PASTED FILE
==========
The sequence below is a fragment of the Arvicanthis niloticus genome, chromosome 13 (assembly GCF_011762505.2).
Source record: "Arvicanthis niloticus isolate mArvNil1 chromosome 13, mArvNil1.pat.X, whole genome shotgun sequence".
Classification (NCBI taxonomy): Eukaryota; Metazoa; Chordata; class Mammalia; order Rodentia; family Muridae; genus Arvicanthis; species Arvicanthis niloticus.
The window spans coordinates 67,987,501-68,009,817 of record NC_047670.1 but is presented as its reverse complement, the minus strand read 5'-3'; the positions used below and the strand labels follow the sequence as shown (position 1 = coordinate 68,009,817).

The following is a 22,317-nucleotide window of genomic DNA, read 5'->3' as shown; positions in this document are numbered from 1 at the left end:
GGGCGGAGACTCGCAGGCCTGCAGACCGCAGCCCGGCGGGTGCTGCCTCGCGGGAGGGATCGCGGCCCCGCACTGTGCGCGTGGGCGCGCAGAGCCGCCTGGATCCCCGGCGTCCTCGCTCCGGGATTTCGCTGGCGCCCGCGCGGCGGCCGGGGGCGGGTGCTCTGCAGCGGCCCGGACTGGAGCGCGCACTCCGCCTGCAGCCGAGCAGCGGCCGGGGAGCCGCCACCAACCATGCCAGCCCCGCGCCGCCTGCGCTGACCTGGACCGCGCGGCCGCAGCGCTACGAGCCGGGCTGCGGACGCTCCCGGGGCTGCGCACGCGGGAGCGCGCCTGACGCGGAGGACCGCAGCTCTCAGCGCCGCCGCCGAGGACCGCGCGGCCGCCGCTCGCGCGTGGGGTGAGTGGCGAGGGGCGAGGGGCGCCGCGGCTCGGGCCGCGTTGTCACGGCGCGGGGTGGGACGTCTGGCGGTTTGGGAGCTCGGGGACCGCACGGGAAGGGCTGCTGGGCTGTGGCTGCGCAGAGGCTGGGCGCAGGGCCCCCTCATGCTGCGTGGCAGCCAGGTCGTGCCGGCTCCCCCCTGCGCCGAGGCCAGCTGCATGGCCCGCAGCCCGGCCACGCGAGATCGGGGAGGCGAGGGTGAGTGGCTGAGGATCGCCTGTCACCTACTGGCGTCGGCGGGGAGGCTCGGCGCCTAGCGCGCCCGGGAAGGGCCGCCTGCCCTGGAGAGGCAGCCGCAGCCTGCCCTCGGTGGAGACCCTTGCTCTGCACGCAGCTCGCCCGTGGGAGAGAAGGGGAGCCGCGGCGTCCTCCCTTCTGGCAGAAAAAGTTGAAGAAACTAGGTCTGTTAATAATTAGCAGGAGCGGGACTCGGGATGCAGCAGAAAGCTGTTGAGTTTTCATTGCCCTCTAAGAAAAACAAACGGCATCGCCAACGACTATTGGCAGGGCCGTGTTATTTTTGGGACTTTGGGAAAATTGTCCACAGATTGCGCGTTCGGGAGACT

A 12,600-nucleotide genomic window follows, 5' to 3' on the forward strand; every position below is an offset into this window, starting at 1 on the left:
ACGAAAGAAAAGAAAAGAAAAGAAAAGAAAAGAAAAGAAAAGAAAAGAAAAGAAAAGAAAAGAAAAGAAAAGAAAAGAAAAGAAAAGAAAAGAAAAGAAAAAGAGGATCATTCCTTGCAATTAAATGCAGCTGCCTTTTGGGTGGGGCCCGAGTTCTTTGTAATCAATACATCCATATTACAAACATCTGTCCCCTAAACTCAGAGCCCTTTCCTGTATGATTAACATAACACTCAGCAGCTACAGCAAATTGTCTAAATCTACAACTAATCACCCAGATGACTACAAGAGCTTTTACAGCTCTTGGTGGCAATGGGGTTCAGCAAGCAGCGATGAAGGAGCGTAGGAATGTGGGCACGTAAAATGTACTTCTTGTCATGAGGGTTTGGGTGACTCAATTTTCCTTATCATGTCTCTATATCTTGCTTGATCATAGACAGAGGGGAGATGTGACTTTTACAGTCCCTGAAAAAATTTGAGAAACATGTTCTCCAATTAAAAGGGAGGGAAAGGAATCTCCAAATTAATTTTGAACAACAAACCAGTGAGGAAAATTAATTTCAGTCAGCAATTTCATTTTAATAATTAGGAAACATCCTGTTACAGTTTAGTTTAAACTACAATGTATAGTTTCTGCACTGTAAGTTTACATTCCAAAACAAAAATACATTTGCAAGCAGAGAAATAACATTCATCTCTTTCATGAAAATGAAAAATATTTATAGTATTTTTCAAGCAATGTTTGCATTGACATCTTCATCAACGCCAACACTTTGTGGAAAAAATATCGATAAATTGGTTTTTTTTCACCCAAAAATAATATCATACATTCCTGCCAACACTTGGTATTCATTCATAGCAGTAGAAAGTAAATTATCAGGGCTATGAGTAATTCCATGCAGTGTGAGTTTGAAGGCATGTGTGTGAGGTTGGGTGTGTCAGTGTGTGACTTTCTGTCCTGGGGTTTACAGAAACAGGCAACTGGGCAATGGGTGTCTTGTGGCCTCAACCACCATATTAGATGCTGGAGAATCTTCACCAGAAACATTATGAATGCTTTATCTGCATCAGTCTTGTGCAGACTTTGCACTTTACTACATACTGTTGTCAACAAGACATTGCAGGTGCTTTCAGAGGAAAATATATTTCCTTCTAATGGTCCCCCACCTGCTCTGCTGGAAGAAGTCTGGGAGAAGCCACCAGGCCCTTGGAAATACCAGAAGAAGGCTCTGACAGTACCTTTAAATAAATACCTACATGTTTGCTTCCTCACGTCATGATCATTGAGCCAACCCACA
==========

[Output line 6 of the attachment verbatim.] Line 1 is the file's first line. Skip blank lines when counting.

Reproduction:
GGGCGGAGACTCGCAGGCCTGCAGACCGCAGCCCGGCGGGTGCTGCCTCGCGGGAGGGATCGCGGCCCCGCACTGTGCGCGTGGGCGCGCAGAGCCGCCTGGATCCCCGGCGTCCTCGCTCCGGGATTTCGCTGGCGCCCGCGCGGCGGCCGGGGGCGGGTGCTCTGCAGCGGCCCGGACTGGAGCGCGCACTCCGCCTGCAGCCGAGCAGCGGCCGGGGAGCCGCCACCAACCATGCCAGCCCCGCGCCGCCTGCGCTGACCTGGACCGCGCGGCCGCAGCGCTACGAGCCGGGCTGCGGACGCTCCCGGGGCTGCGCACGCGGGAGCGCGCCTGACGCGGAGGACCGCAGCTCTCAGCGCCGCCGCCGAGGACCGCGCGGCCGCCGCTCGCGCGTGGGGTGAGTGGCGAGGGGCGAGGGGCGCCGCGGCTCGGGCCGCGTTGTCACGGCGCGGGGTGGGACGTCTGGCGGTTTGGGAGCTCGGGGACCGCACGGGAAGGGCTGCTGGGCTGTGGCTGCGCAGAGGCTGGGCGCAGGGCCCCCTCATGCTGCGTGGCAGCCAGGTCGTGCCGGCTCCCCCCTGCGCCGAGGCCAGCTGCATGGCCCGCAGCCCGGCCACGCGAGATCGGGGAGGCGAGGGTGAGTGGCTGAGGATCGCCTGTCACCTACTGGCGTCGGCGGGGAGGCTCGGCGCCTAGCGCGCCCGGGAAGGGCCGCCTGCCCTGGAGAGGCAGCCGCAGCCTGCCCTCGGTGGAGACCCTTGCTCTGCACGCAGCTCGCCCGTGGGAGAGAAGGGGAGCCGCGGCGTCCTCCCTTCTGGCAGAAAAAGTTGAAGAAACTAGGTCTGTTAATAATTAGCAGGAGCGGGACTCGGGATGCAGCAGAAAGCTGTTGAGTTTTCATTGCCCTCTAAGAAAAACAAACGGCATCGCCAACGACTATTGGCAGGGCCGTGTTATTTTTGGGACTTTGGGAAAATTGTCCACAGATTGCGCGTTCGGGAGACT